The Indiana University School of Medicine is now recruiting patients for the second phase of a lung cancer trial that has shown promising results.
The procedure, extracranial stereotactic radioablation, uses three-dimensional imaging and high doses of radiation to more precisely target and kill cancer cells in the lung. It uses treatment concepts similar to those used in Gamma Knife radiosurgery, a non-invasive technique shown to be effective in treating brain tumors.
The procedure uses a 3-D computer generated grid system to more precisely map the location where therapy is directed. The patient is positioned in a specially fitted, lightweight body frame that limits mobility to ensure the precision of photon beams aimed at the tumor. "One advantage of the combined technology is that the risk of damaging healthy tissue despite such potent doses of radiation is reduced in comparison to conventional radiation."
"The results of the first phase were very encouraging and somewhat surprising," says Robert D. Timmerman, M.D., assistant professor of radiation oncology and the trial's principal investigator at the Indiana University Cancer Center. "We thought patients only would be able to tolerate lower doses since frail patients typically can't tolerate such rigorous treatment. To our surprise, we were able to increase dose levels without prohibitive toxicity."
This latest phase seeks to enroll 35 patients with early stage, non-small cell lung cancer whose tumors have not spread to lymph nodes or beyond and who have health conditions such as emphysema, severe heart disease, diabetes or a history of strokes, therefore making them poor candidates for surgery.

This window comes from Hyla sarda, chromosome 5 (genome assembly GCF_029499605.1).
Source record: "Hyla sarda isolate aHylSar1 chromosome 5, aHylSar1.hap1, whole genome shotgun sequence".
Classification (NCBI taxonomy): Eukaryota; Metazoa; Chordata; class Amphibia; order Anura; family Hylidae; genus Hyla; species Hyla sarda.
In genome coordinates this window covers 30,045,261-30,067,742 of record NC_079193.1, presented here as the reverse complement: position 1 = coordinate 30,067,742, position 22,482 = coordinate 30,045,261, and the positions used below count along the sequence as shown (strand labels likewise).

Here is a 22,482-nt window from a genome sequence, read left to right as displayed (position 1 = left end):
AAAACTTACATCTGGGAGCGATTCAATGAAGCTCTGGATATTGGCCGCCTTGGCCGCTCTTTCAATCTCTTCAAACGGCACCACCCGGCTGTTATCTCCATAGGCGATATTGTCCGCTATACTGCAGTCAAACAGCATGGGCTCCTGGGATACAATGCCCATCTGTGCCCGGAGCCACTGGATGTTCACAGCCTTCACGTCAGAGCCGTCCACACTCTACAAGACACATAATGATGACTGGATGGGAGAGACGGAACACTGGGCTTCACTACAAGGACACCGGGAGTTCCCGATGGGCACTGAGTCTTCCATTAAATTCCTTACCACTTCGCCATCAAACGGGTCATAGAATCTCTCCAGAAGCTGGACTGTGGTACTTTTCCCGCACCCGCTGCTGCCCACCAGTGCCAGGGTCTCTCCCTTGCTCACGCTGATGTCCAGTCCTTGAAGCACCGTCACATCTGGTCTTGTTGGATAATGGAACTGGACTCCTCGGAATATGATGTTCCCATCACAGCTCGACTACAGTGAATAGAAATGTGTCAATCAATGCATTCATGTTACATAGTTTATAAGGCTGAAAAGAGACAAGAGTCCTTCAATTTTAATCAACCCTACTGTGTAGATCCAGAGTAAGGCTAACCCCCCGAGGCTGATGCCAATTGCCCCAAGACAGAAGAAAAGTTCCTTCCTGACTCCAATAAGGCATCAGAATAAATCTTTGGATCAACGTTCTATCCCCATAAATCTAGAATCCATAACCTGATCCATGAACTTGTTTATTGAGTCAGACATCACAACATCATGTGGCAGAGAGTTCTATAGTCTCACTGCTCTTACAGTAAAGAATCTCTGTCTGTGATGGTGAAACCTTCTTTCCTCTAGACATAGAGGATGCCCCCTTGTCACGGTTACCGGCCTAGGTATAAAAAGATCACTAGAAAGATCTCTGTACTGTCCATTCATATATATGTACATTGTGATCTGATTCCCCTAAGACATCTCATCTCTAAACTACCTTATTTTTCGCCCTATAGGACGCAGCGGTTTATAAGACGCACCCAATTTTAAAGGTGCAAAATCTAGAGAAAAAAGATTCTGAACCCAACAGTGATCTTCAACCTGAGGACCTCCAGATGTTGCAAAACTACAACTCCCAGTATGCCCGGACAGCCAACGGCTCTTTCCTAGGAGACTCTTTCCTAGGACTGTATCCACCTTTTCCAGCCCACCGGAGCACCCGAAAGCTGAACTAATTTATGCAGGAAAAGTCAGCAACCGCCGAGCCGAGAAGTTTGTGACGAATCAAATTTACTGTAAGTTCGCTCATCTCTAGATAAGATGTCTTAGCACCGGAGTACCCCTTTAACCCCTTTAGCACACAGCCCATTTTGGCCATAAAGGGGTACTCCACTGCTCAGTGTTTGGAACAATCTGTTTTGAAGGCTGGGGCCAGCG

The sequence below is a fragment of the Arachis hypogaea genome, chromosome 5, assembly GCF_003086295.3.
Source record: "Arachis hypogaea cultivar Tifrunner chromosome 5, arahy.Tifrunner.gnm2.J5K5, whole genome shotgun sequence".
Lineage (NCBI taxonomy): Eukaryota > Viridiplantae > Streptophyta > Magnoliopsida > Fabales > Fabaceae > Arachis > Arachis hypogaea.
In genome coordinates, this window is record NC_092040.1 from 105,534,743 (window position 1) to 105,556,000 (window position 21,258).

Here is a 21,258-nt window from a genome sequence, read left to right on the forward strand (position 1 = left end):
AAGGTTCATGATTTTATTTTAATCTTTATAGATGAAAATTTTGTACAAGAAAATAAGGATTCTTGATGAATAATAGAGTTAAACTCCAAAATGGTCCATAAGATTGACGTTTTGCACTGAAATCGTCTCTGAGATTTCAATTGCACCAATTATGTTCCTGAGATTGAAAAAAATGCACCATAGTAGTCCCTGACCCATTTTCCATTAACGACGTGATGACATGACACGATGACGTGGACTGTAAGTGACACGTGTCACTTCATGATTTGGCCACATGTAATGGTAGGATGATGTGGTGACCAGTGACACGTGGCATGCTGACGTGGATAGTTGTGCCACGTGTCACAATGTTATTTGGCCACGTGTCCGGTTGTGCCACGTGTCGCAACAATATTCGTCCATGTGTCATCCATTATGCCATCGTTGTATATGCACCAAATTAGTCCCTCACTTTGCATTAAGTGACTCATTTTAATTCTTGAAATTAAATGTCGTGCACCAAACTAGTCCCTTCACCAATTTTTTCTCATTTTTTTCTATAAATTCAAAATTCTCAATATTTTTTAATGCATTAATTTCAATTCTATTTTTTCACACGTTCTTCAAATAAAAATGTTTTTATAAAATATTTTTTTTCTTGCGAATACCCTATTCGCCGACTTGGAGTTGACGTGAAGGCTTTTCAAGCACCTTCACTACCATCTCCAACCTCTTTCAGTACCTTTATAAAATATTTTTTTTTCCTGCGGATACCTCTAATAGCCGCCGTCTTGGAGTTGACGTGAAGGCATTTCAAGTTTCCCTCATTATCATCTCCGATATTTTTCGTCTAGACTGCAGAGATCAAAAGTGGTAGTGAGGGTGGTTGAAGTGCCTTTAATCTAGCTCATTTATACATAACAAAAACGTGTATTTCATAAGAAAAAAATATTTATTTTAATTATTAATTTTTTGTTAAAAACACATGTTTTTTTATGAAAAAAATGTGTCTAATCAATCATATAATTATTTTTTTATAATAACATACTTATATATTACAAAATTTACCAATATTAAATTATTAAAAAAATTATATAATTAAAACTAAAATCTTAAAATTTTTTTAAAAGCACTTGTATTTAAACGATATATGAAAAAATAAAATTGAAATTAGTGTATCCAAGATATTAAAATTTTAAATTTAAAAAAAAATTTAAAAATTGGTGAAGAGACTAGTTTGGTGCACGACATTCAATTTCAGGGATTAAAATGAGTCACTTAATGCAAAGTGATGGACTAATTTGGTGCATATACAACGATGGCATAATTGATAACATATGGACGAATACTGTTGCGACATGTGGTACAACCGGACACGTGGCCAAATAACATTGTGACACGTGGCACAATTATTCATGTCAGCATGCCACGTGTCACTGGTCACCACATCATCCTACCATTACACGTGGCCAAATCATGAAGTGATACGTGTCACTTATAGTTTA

"Using a potent dose with assurance of reasonable safety to patients, we now want to measure the rate of controlling lung cancer and measure the patient's overall disease-free survival," Dr. Timmerman says.
Early stage lung cancer traditionally is treated with surgery, conventional radiation, or both. There is a 60 percent to 70 percent cure rate for early stage lung cancer in patients undergoing surgery, and a 20 percent to 30 percent cure rate for those treated with conventional radiation, which usually involves up to six weeks of daily radiation treatments.
In contrast, Phase 2 of this IU lung cancer trial delivers the entire treatment in three visits.
"We're optimistic this new therapy will bridge this large disparity giving patients a better chance of survival and a cure," notes Dr. Timmerman.
The above post is reprinted from materials provided by Indiana University. Note: Materials may be edited for content and length.
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